In summary, this synthesis differs from that of the PEDOT/PEO electrodes of Example 1 in that pyrrole was impregnated into the PEO network (instead of EDOT).

Example 3: Development of Full Supercapacitor Devices from Modified sIPN Structure

This section describes a novel approach for the fabrication of solid-state supercapacitor devices based on our PEDOT/PEO sIPN. In many solid-state devices, lack of effective contact between the gel electrolyte and electrodes can limit performance; not only does poor contact introduce ion transport resistance at the electrode-electrolyte interface, but it can also result in mechanical issues such as delamination. These issues could potentially be avoided by forming the electrodes and electrolyte not as three distinct layers but as a single body. To develop such a device, the sIPN electrode structure described above was modified such that the PEDOT concentration in the film is highly non-homogenous. If PEDOT levels are very high on the film surfaces but nearly zero in the middle (such that there is no electrical contact between the upper and lower surfaces of the film), the top and bottom of the film can serve as the two supercapacitor electrodes while the middle layer containing only PEO is the separator and gel electrolyte. This would effectively eliminate any electrode-electrolyte interfacial resistance, as the two components would be part of the same continuous PEO-based matrix.

To synthesize these devices, first a PEO network was fabricated. PEGM and PEDGM were combined in a 3: 1 ratio with approximately 2 wt. % BME. This mixture was polymerised between two glass slides (as described above) for ten minutes under exposure to 365 nm ultraviolet light, producing freestanding gel films. Note that these PEO films were made approximately 2-3 times thicker than those produced for the original PEDOT/PEO electrodes of Example 1 (which were 130 μηι thick). This PEO film was then submerged in pure liquid EDOT for 24 hours. The EDOT in the film was then polymerised according to the procedure as described in Example 1 , namely submersion in 1.5 M FeCI3 for 24 hours, followed by rinsing in methanol and drying.

In summary, this synthesis differs from that of the PEDOT/PEO electrodes of Example 1 as follows:

• Rather than impregnating EDOT into the PEO by incorporating it directly into the PEGM/PEGDM precursor mixture, EDOT is incorporated after polymerisation of the PEO network via swelling. This resulted in much higher concentrations of PEDOT accumulating at the film surfaces than in the centre after polymerisation of the EDOT.

• The films are 2-3 times thicker than the previous samples; this helps to ensure that there is no electrical contact between the top and bottom surfaces of the film.

Prior to electrochemical testing, the devices were submerged in 1 M LiCI04 to introduce the electrolytic salt to the gel electrolyte. The devices were then tested using a standard two-electrode setup.

We have confirmed that this synthesis yields a trilayer device, in which the two electrodes are not electrically connected, was manufactured by using a multimeter to test the electrical resistance between the top and bottom of the film. Cyclic voltammetry data for the PEDOT/PEO full devices is shown in Figure 17.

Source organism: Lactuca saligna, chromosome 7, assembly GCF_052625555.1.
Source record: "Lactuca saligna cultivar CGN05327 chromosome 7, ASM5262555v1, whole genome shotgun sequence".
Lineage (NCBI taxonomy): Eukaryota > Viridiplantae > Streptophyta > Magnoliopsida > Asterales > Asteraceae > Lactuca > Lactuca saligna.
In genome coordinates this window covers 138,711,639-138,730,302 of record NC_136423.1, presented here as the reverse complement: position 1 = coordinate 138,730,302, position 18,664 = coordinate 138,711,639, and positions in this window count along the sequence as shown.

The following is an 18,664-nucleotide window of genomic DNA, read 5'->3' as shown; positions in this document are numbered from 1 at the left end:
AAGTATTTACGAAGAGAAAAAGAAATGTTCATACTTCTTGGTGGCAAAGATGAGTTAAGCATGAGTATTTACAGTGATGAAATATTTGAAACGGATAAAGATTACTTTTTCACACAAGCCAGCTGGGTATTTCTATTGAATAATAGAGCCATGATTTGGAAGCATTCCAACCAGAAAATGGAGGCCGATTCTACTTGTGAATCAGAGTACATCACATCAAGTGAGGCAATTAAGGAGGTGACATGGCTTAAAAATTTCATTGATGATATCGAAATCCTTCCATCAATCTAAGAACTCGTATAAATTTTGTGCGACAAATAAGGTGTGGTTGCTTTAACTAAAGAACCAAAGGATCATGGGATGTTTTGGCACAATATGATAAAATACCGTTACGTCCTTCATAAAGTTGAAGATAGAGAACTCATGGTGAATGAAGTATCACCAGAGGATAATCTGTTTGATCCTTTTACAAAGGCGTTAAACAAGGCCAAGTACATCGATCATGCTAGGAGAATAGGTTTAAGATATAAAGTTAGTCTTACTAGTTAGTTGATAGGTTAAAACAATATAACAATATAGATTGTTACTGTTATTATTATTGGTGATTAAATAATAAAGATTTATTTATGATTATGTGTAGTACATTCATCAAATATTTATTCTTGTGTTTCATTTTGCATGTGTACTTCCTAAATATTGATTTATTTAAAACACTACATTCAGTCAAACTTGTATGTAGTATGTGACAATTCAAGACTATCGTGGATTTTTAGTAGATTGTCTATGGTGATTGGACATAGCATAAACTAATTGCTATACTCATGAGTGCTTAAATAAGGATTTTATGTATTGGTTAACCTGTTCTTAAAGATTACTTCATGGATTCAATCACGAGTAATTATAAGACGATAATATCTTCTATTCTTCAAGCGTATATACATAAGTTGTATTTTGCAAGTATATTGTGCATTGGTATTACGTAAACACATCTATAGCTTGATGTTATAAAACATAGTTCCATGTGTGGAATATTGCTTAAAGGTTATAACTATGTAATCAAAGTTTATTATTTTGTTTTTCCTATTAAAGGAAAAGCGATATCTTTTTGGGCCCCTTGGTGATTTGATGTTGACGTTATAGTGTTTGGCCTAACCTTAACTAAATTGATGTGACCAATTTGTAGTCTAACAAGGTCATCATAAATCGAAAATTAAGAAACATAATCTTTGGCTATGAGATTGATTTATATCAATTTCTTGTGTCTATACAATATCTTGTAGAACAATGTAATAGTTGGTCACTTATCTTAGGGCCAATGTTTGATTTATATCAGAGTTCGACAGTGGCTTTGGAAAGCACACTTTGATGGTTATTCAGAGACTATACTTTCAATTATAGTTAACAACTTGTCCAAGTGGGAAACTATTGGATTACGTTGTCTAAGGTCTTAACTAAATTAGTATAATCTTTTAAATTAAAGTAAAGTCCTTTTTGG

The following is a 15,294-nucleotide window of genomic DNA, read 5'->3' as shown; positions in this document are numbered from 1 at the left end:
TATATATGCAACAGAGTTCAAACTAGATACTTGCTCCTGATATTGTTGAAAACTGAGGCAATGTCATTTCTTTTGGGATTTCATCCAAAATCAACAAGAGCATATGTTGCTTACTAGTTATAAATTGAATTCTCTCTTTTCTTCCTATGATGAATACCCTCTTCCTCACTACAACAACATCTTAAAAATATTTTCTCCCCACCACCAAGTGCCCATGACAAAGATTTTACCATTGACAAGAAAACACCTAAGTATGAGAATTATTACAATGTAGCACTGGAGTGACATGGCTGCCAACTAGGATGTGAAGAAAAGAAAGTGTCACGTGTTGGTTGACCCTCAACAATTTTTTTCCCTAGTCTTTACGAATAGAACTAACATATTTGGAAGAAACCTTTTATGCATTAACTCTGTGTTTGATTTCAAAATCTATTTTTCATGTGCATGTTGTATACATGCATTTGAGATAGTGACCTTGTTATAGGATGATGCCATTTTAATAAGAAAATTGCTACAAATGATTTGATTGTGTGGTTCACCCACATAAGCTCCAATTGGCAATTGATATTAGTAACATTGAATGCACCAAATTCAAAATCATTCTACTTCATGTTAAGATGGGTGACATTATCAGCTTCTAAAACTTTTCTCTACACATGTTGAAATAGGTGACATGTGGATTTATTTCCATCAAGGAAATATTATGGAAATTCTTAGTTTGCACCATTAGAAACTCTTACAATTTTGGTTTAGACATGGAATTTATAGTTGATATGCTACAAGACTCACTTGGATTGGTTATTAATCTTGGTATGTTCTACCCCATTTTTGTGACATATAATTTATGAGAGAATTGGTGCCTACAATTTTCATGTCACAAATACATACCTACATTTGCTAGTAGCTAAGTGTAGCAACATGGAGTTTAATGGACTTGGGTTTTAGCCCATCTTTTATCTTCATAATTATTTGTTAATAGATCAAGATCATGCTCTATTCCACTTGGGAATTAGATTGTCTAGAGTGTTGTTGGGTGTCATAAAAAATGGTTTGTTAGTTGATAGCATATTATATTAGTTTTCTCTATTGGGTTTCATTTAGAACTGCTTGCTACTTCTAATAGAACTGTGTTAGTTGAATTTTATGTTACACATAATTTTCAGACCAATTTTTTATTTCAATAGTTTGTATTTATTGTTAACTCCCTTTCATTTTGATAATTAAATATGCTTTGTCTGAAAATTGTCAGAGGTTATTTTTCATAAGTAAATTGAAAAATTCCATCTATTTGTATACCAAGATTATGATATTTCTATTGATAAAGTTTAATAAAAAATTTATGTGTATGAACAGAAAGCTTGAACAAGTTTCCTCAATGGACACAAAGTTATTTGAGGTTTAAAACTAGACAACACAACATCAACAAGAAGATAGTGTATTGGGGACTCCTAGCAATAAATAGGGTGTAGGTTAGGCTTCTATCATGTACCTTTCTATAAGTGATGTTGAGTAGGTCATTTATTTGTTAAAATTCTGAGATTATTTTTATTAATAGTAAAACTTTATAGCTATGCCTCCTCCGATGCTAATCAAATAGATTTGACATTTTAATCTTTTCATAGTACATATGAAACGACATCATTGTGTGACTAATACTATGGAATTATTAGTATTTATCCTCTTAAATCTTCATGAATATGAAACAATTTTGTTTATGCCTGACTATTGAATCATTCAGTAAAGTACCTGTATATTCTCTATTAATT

It is further envisaged that the full supercapacitor devices described above could be prepared using printing techniques.

Example 4: Synthesis of PEDOT-PEO semi-Interpenetrating Network using printing techniques

This section describes the synthesis of a PEDOT-PEO sIPN electrode using an alternative method to that described in Example 1. It has been found that the mixture of polymer precursors can be adapted to printing techniques (e.g. inkjet printing, aerogel printing or roll-to-roll printing etc.) by adding a solvent. It is thought that the solvent works to reduce the viscosity of the mixture of polymer precursors thereby enabling it to be used as an ink that can be adapted to printing technologies. Furthermore, the addition of a solvent has little influence on the polymerisation and/or cross-linking process involved in the preparation of the electrodes.

Optimisation of ink composition

Poly(ethylene glycol) methyl ether methacrylate (PEGM) and poly(ethylene glycol) dimethacrylate (PEGDM) were combined in a 3:1 ratio. 50 wt% 3,4-

ethylenedioxythiophene (EDOT), was then added to the mixture. Benzoin methyl ether (BME) was then added (approximately 2 wt. % with respect to the methacrylate oligomers). The prepared precursor was then diluted with ethanol to produce separate samples containing 90%, 80% and 70% precursor by volume. A comparative sample containing 100% precursor by volume (i.e. where no ethanol was present) was also prepared.

Viscosity is a measure of the internal friction of a fluid in motion. Two mathematical representations of viscosity exist: dynamic and kinematic. The dynamic viscosity is the ratio of the measured shear stress of a fluid at a given shear rate. The kinematic viscosity normalizes the dynamic viscosity to the density of the fluid. Equations (8) and (9) are the traditional mathematical expressions of dynamic (μ) and kinematic viscosity (v), respectively.

μ = - τ [Pa s] (8)

ν = - μ [m2 s 1] (9)